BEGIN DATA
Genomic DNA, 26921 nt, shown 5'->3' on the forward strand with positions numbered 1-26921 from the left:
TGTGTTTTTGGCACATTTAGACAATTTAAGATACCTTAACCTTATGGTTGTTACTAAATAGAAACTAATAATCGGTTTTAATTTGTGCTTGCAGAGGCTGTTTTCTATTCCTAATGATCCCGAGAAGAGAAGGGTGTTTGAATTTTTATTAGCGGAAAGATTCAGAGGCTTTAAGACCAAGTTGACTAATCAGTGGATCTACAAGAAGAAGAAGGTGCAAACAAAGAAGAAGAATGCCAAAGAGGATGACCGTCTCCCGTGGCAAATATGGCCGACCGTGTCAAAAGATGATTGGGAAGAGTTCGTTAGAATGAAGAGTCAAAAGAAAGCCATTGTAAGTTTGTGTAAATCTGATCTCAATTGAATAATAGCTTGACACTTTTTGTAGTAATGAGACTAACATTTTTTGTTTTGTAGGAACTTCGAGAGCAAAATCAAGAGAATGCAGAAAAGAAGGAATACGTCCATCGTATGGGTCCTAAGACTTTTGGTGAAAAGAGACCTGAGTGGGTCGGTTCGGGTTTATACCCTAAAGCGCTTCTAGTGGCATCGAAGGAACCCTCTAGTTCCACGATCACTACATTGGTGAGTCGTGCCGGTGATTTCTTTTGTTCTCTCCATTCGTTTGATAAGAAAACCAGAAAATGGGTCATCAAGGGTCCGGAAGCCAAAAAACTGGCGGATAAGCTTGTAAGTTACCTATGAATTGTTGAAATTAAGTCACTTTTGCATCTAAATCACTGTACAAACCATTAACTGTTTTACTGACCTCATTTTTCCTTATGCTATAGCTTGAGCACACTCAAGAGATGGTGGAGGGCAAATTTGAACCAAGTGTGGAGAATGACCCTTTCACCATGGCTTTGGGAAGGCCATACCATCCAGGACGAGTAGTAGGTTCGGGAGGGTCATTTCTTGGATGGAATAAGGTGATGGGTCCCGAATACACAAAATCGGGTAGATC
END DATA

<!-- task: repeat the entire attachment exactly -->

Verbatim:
Genomic DNA, 26921 nt, shown 5'->3' on the forward strand with positions numbered 1-26921 from the left:
TGTGTTTTTGGCACATTTAGACAATTTAAGATACCTTAACCTTATGGTTGTTACTAAATAGAAACTAATAATCGGTTTTAATTTGTGCTTGCAGAGGCTGTTTTCTATTCCTAATGATCCCGAGAAGAGAAGGGTGTTTGAATTTTTATTAGCGGAAAGATTCAGAGGCTTTAAGACCAAGTTGACTAATCAGTGGATCTACAAGAAGAAGAAGGTGCAAACAAAGAAGAAGAATGCCAAAGAGGATGACCGTCTCCCGTGGCAAATATGGCCGACCGTGTCAAAAGATGATTGGGAAGAGTTCGTTAGAATGAAGAGTCAAAAGAAAGCCATTGTAAGTTTGTGTAAATCTGATCTCAATTGAATAATAGCTTGACACTTTTTGTAGTAATGAGACTAACATTTTTTGTTTTGTAGGAACTTCGAGAGCAAAATCAAGAGAATGCAGAAAAGAAGGAATACGTCCATCGTATGGGTCCTAAGACTTTTGGTGAAAAGAGACCTGAGTGGGTCGGTTCGGGTTTATACCCTAAAGCGCTTCTAGTGGCATCGAAGGAACCCTCTAGTTCCACGATCACTACATTGGTGAGTCGTGCCGGTGATTTCTTTTGTTCTCTCCATTCGTTTGATAAGAAAACCAGAAAATGGGTCATCAAGGGTCCGGAAGCCAAAAAACTGGCGGATAAGCTTGTAAGTTACCTATGAATTGTTGAAATTAAGTCACTTTTGCATCTAAATCACTGTACAAACCATTAACTGTTTTACTGACCTCATTTTTCCTTATGCTATAGCTTGAGCACACTCAAGAGATGGTGGAGGGCAAATTTGAACCAAGTGTGGAGAATGACCCTTTCACCATGGCTTTGGGAAGGCCATACCATCCAGGACGAGTAGTAGGTTCGGGAGGGTCATTTCTTGGATGGAATAAGGTGATGGGTCCCGAATACACAAAATCGGGTAGATC